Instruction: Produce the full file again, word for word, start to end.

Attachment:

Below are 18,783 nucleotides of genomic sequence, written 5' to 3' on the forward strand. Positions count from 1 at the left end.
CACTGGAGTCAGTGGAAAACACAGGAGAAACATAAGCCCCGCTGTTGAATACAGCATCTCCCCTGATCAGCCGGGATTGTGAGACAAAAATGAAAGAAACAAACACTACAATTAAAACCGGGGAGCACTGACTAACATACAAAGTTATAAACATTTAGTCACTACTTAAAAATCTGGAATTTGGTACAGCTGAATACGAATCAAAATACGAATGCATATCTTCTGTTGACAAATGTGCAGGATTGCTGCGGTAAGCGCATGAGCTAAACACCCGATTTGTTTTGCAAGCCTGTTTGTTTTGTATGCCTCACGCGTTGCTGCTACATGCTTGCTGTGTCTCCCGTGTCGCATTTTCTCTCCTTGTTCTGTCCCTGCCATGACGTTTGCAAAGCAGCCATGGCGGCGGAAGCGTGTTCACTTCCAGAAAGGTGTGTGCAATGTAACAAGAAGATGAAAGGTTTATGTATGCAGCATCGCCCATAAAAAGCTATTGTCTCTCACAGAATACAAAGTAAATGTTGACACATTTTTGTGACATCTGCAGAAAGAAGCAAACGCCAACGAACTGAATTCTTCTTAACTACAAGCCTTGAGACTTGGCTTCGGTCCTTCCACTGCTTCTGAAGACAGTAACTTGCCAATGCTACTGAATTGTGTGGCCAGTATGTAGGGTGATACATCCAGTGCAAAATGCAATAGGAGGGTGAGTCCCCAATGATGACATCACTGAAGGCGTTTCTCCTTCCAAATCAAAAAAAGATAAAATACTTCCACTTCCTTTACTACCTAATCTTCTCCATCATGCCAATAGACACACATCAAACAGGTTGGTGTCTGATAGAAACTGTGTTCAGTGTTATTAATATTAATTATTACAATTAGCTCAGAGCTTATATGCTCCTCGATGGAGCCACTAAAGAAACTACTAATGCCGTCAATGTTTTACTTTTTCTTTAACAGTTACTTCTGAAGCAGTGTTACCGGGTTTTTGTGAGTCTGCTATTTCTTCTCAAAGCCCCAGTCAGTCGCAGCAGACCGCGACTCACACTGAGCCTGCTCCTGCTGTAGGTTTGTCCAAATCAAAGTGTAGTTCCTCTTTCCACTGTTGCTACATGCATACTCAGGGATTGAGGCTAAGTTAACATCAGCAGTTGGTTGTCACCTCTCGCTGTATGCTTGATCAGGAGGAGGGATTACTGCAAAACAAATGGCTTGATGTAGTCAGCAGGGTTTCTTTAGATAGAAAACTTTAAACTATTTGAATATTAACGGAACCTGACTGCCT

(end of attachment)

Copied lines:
Below are 18,783 nucleotides of genomic sequence, written 5' to 3' on the forward strand. Positions count from 1 at the left end.
CACTGGAGTCAGTGGAAAACACAGGAGAAACATAAGCCCCGCTGTTGAATACAGCATCTCCCCTGATCAGCCGGGATTGTGAGACAAAAATGAAAGAAACAAACACTACAATTAAAACCGGGGAGCACTGACTAACATACAAAGTTATAAACATTTAGTCACTACTTAAAAATCTGGAATTTGGTACAGCTGAATACGAATCAAAATACGAATGCATATCTTCTGTTGACAAATGTGCAGGATTGCTGCGGTAAGCGCATGAGCTAAACACCCGATTTGTTTTGCAAGCCTGTTTGTTTTGTATGCCTCACGCGTTGCTGCTACATGCTTGCTGTGTCTCCCGTGTCGCATTTTCTCTCCTTGTTCTGTCCCTGCCATGACGTTTGCAAAGCAGCCATGGCGGCGGAAGCGTGTTCACTTCCAGAAAGGTGTGTGCAATGTAACAAGAAGATGAAAGGTTTATGTATGCAGCATCGCCCATAAAAAGCTATTGTCTCTCACAGAATACAAAGTAAATGTTGACACATTTTTGTGACATCTGCAGAAAGAAGCAAACGCCAACGAACTGAATTCTTCTTAACTACAAGCCTTGAGACTTGGCTTCGGTCCTTCCACTGCTTCTGAAGACAGTAACTTGCCAATGCTACTGAATTGTGTGGCCAGTATGTAGGGTGATACATCCAGTGCAAAATGCAATAGGAGGGTGAGTCCCCAATGATGACATCACTGAAGGCGTTTCTCCTTCCAAATCAAAAAAAGATAAAATACTTCCACTTCCTTTACTACCTAATCTTCTCCATCATGCCAATAGACACACATCAAACAGGTTGGTGTCTGATAGAAACTGTGTTCAGTGTTATTAATATTAATTATTACAATTAGCTCAGAGCTTATATGCTCCTCGATGGAGCCACTAAAGAAACTACTAATGCCGTCAATGTTTTACTTTTTCTTTAACAGTTACTTCTGAAGCAGTGTTACCGGGTTTTTGTGAGTCTGCTATTTCTTCTCAAAGCCCCAGTCAGTCGCAGCAGACCGCGACTCACACTGAGCCTGCTCCTGCTGTAGGTTTGTCCAAATCAAAGTGTAGTTCCTCTTTCCACTGTTGCTACATGCATACTCAGGGATTGAGGCTAAGTTAACATCAGCAGTTGGTTGTCACCTCTCGCTGTATGCTTGATCAGGAGGAGGGATTACTGCAAAACAAATGGCTTGATGTAGTCAGCAGGGTTTCTTTAGATAGAAAACTTTAAACTATTTGAATATTAACGGAACCTGACTGCCT